History of Murakumo Dojo
Murakumo Dojo originally began in support of the De Anza Community
College Aikido program under the direction of Jeff Adams sensei (3rd
san then, now 4th dan) in 1999.  After relocating to Poulsbo, WA in
2001 Murakumo Dojo manifested as an employee Aikido club for VICI
Metronics in Poulsbo, WA.   In 2003, having returned again  to Los
Gatos, CA, Sensei reestablished the dojo on a property that he and a
friend of his had developed into a Japanese style garden during the
1990's.  The dojo resided in the garden into 2006, and was used for
private instruction and  De Anza Aikido instructor meetings.  Todd had
been co-instructing with the dojo cho Jeff Adams sensei at De Anza
Community College at the time.  Currently, the dojo is virtual, and
private instruction/coaching is available locally.
Murakumo Dojo has always reflected traditions that are distinctly
Japanese, and the Los Gatos location allowed that to blossom even
more.  Inside was found Shinto paraphernalia, a buddhist kane (bell),
shodo & sumi-e art supplies, origami, kakejiku (scrolls), bamboo
shades, shoji screens, traditional Japanese martial arts equipment,
and tatami style flooring (10 tatami).  One wall of the dojo was made
completely of stone inferring the foundation of a Japanese castle.
There was a sound system and lighting. You could have also found a
library of about 200 books on the subjects of martial arts, Japanese
martial arts, Japanese language/history/culture/arts, Western &
Eastern philosophy/religion.
The garden is approximately 1/2 acre on a hillside.  The garden was
designed and developed by sensei during the middle of the 1990's.  
The name of the garden was given by Udono, Takanori.  Who at the
time was a yondan (4th dan) in Aikido, and in his early 20's.  He was
also in training as a Shinto priest under the tutuledge of Hikitsuchi,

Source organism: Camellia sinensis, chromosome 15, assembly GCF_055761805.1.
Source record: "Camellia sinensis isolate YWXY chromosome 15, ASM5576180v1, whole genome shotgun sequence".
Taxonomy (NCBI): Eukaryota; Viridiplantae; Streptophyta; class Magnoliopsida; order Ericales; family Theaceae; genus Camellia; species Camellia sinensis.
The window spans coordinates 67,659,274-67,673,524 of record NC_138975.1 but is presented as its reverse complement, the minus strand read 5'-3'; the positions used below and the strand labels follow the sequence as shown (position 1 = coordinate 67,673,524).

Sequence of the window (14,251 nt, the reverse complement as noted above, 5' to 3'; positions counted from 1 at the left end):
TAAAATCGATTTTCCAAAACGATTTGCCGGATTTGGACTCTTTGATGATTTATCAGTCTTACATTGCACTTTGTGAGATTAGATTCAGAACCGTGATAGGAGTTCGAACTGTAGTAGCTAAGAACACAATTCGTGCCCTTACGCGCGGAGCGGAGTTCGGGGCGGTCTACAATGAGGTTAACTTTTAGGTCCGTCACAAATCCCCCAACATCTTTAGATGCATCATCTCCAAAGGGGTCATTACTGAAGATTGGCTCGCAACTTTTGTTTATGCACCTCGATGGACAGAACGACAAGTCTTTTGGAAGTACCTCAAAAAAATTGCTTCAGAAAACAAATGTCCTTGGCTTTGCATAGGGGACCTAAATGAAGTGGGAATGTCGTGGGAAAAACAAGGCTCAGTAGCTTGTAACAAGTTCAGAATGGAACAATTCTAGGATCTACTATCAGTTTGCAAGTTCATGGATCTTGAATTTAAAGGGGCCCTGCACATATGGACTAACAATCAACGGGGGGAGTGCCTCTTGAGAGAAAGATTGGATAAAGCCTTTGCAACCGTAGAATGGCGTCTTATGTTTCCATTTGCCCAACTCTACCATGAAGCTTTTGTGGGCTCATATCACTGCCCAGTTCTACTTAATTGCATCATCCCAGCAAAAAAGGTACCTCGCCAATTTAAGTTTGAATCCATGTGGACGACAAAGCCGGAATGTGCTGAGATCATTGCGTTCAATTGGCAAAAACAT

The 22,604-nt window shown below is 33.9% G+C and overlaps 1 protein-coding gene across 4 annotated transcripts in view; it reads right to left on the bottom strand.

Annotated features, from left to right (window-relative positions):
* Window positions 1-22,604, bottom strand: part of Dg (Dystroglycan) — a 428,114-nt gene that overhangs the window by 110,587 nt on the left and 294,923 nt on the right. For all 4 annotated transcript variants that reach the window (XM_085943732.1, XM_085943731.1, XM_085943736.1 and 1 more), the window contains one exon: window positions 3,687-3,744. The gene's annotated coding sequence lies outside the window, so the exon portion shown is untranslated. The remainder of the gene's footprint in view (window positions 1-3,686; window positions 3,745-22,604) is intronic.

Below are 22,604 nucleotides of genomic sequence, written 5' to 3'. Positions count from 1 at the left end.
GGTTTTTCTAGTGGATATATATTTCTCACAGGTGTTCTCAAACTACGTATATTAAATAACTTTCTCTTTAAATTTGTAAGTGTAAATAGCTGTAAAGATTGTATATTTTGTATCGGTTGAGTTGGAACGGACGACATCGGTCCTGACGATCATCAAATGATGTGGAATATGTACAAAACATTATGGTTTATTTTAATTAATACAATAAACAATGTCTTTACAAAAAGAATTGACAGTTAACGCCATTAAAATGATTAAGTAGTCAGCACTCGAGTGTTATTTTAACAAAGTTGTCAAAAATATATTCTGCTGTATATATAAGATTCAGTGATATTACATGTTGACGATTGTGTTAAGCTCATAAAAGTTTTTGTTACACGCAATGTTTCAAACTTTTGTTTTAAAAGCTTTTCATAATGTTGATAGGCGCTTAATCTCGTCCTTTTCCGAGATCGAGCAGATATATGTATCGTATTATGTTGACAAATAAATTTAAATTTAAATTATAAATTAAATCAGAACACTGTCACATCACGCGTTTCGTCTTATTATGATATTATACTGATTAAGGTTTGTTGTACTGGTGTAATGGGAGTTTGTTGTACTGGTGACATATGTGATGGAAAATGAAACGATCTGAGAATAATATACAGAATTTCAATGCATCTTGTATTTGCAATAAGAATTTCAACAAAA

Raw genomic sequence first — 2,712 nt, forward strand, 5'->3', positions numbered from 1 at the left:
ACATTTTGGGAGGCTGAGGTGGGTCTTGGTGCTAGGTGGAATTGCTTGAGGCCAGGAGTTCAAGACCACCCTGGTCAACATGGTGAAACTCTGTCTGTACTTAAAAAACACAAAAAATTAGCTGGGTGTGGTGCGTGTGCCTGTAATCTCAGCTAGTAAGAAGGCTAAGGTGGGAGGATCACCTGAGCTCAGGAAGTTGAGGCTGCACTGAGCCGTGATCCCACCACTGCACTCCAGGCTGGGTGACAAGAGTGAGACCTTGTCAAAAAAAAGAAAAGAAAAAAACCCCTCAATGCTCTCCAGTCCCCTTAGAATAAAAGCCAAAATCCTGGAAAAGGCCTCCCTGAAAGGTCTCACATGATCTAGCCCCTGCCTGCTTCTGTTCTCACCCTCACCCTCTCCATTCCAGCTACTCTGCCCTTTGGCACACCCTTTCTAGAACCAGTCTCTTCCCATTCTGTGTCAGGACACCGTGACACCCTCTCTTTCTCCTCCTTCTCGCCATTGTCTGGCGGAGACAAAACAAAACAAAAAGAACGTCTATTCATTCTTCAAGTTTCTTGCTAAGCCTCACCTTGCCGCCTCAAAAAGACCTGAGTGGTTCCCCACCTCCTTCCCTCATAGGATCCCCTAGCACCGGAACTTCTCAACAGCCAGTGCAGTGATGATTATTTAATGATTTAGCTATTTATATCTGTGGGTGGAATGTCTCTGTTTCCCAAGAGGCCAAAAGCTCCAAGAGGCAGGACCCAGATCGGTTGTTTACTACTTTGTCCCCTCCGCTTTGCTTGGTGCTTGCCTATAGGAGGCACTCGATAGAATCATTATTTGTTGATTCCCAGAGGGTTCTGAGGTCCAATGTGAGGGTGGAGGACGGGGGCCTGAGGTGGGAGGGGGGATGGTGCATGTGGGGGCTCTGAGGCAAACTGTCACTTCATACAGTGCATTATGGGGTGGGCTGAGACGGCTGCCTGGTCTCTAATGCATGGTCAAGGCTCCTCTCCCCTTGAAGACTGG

Michio, a judan (10th dan) in Aikido.  After viewing the garden he said
that in Japan this style of garden would be pronounced as "teien".  
This is the Chinese pronounciation of the Japanese word "niwa",  and
has been adopted in some cases by the Japanese.  After having
discovered the local wildlife on the property he suggested the name of
the garden to be, "Akakata no Taka Teien".  Translated this is, "Grand
Garden of the Red-shouldered Hawk".  The garden is also an official
wildlife habitat and many creatures can be discovered such as,
squirrel, gopher, deer, bobcat, mountain lion, raven, and of course
red-shouldered hawks.

Within the garden are well crafted elements traditional to Japanese
gardens.  You will find a torii, or vermillion Shinto gateway,  many
statues, bells, and lanterns.  There is a Zen garden for meditation.  
There is also a stream, waterfall, decks, and tsukubai (purification
basin).  The plant life is a mixture of local vegetation and traditional
Japanese foliage.  You can find rare species such as; black bamboo
(kurotake), golden buddha bamboo, timber bamboo, black pine
(kuromatsu), Japanese maple (momiji), Japanese plum (ume), and
camellia japonica (tsubaki).   You can also find an outdoor dojo in the
garden with a spectacular view of Silicon Valley.
There is a historical shinto shrine in the garden as well, and a link to
information about it can be found here:

 The current garden is located on Bainbridge Island, but there is no
dojo facility there.  However, there is spacious grass and Japanese
garden elements for our training when the sun is shining.  You will
also find some images of this location as you follow the Dojo & Garden
link below.
tsukubai (purification water basin) illustrating
Dogen's take on the 4 souls/1 spirit
makiwara
Murakumo Dojo entrance signboard
Here is the main view of the hillside garden